“I was thrilled,” Dewey Boyd says, reflecting on his acceptance to the Recording Academy, the organization that presents the Grammy awards. “It’s kind of bizarre to read the qualifications and to realize I am actually qualified now to do this.”
Boyd is the producer, engineer and owner of Forty-One Fifteen, a recording studio in Nashville. He joined the Recording Academy last year, and for the first time, he had the chance to vote on the recording industry’s most high-profile awards, which were announced on April 3.
But Boyd’s path to the academy wasn’t a straight one.
As a Clemson undergraduate, he studied mechanical engineering — but continued to gravitate toward his longstanding passion for music. He would spend hours in the Brooks Center practice rooms, “always banging on a piano.” When a friend connected him with Professor Bruce Whisler in the Department of Performing Arts, Boyd discovered Clemson’s audio technology classes.
“I more or less begged my way into one of the entry-level courses that someone who wasn’t in the major shouldn’t have been able to get into,” Boyd says.
Those classes exposed him to Pro Tools editing software and multitrack mixing, and he was able to find a way into more advanced audio technology courses, eventually completing the capstone project, a 45-minute CD. And his Honors College thesis focused on analog-to-digital signal converters.
After graduating, Boyd began a master’s in mechanical engineering but soon realized he needed a change. He and his wife, Natalie, took a leap of faith and moved to Nashville, where he says he floundered for a couple of months.
“My first paid gig in Nashville was cleaning out Charlie Peacock’s attic, so I stumbled into the making of the Civil Wars’ first EP, ‘Poison & Wine,’ that sort of launched their career,” he says.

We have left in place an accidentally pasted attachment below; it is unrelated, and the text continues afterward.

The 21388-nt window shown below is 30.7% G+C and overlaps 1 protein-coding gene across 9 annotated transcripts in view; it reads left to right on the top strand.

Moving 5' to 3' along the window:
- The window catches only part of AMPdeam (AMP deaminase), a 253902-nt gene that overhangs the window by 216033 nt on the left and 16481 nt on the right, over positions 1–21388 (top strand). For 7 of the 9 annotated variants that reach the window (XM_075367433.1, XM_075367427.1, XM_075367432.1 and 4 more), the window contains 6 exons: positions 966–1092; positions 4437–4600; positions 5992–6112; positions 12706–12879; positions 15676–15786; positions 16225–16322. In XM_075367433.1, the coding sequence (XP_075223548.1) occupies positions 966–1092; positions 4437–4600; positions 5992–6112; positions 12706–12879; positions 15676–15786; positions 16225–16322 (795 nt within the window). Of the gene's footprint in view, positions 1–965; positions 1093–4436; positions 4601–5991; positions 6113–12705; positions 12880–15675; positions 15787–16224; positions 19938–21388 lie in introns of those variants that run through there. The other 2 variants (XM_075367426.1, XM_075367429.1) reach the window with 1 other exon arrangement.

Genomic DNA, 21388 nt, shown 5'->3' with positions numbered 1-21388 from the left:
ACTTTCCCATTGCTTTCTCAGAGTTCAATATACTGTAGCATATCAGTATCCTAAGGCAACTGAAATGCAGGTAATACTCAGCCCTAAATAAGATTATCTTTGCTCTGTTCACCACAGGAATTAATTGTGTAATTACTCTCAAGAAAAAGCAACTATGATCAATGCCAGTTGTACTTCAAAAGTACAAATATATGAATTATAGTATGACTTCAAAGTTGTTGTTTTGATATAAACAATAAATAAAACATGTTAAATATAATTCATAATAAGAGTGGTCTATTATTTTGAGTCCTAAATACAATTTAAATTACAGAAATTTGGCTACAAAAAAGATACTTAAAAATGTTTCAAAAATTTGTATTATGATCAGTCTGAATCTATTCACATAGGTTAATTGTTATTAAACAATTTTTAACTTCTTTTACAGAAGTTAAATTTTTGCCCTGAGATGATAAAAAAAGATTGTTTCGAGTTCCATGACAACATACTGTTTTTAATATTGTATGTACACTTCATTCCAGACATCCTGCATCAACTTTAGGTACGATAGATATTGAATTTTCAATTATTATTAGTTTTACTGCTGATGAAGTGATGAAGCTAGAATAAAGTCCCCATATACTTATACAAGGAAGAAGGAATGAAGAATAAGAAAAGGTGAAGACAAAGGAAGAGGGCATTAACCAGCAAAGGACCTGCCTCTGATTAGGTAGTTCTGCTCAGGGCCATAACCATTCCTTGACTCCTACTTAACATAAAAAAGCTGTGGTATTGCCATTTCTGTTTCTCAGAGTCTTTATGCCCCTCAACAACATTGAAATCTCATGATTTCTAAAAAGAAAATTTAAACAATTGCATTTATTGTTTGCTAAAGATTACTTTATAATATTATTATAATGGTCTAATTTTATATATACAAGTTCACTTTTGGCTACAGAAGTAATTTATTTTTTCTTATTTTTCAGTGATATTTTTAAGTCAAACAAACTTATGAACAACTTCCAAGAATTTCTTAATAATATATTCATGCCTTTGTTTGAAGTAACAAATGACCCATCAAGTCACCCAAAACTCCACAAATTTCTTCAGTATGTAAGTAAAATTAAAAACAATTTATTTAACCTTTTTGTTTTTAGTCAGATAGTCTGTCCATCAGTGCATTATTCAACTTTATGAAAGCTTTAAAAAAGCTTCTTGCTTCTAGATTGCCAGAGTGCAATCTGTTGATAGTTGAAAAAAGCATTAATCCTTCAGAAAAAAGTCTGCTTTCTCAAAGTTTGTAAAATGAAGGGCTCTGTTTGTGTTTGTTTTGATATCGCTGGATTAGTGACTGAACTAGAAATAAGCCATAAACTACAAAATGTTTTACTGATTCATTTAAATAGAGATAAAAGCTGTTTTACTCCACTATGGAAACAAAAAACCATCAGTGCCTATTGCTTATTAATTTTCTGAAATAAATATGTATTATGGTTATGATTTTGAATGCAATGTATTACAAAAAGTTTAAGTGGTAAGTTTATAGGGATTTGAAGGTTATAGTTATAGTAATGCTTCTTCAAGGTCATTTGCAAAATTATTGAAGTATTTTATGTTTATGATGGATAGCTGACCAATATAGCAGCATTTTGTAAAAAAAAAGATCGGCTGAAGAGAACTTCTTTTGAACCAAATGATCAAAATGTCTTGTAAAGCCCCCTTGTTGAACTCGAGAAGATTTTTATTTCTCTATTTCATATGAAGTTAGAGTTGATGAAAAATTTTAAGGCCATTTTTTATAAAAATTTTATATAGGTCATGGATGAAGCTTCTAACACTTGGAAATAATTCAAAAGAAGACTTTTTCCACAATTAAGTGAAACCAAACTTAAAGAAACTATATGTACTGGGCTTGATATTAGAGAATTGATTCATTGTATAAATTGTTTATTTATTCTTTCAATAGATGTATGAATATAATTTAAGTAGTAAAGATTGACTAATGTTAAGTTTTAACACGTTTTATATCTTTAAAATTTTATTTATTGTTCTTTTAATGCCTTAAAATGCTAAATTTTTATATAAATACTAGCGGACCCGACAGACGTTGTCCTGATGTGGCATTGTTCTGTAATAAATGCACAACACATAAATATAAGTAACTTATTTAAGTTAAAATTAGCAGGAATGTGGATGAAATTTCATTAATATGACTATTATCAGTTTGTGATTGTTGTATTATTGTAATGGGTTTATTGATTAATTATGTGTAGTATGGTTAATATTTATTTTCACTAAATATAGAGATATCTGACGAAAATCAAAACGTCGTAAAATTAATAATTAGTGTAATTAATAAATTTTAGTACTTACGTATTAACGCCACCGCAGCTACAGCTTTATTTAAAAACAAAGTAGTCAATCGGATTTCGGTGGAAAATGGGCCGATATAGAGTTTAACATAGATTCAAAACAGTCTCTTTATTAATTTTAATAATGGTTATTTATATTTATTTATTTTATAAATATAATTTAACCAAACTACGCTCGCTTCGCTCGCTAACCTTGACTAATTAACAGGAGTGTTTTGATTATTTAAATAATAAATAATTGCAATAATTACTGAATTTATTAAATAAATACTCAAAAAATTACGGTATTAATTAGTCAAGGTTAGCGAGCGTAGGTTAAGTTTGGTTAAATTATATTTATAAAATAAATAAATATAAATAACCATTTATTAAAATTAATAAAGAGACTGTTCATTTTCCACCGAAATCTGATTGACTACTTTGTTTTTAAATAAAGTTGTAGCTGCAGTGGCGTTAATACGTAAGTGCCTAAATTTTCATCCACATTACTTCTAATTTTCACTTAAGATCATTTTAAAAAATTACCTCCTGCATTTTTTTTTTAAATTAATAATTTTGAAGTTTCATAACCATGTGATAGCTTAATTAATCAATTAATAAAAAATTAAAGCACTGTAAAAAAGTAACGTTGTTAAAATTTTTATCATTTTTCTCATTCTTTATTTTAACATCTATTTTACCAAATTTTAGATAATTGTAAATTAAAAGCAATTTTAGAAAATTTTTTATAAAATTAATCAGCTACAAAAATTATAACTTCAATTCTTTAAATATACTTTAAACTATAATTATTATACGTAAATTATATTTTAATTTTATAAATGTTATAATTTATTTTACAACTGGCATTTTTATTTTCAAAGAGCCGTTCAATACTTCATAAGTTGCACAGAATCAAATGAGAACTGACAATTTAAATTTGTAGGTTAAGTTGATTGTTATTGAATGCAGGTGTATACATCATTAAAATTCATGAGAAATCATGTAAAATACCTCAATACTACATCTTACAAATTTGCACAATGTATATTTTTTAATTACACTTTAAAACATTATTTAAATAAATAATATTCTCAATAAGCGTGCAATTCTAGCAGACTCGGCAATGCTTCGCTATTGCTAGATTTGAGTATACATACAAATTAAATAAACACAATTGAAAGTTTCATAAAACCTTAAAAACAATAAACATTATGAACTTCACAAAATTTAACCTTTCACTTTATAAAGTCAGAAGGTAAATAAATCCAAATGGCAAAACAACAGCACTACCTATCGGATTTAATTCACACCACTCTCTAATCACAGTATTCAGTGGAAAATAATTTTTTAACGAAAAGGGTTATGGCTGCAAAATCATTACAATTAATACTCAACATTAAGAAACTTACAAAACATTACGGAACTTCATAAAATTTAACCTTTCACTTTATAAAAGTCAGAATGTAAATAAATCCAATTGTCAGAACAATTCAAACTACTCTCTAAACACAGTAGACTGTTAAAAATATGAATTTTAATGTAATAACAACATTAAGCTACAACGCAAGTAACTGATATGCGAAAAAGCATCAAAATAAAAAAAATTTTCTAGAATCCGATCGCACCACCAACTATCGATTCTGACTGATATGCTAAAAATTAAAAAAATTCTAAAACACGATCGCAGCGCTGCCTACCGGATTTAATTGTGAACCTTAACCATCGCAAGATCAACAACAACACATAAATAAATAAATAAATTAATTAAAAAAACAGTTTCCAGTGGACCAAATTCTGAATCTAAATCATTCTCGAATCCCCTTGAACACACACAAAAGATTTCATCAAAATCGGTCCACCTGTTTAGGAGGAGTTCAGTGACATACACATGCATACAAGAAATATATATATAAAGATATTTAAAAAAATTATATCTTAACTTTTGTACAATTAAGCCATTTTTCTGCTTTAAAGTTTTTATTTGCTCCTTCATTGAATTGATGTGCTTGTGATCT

Soon after, a chance to help producer Paul Moak move his equipment turned into a job that had him mixing for Country Music Hall of Fame legend Ricky Skaggs.
“I found that it was advisable to do manual labor for people in the industry,” he quips.
In 2012, Boyd purchased a historic home in east Nashville that he converted into a recording studio: Forty-One Fifteen. The studio promises “a safe haven for musicians, bands and songwriters who seek to push boundaries and create honest, genuine, out-of-the-box content, unconstrained by clinical atmosphere or oppressive rates.”
Grammy-winning Shani Gandhi, an engineer who rents space at the studio, prompted Boyd to apply for the Recording Academy. Boyd submitted his application along with recommendations from Gandhi and fellow engineer Russ Long. As a member, he’s now considered among the ranks of the world’s top musical professionals.
Boyd’s success in the music industry has come full circle; he regularly returns to Clemson to work with audio technology students and encourage them. And he lends them some advice: “First of all, practice. Keep trying. Keep moving in the direction you think you ought to go.”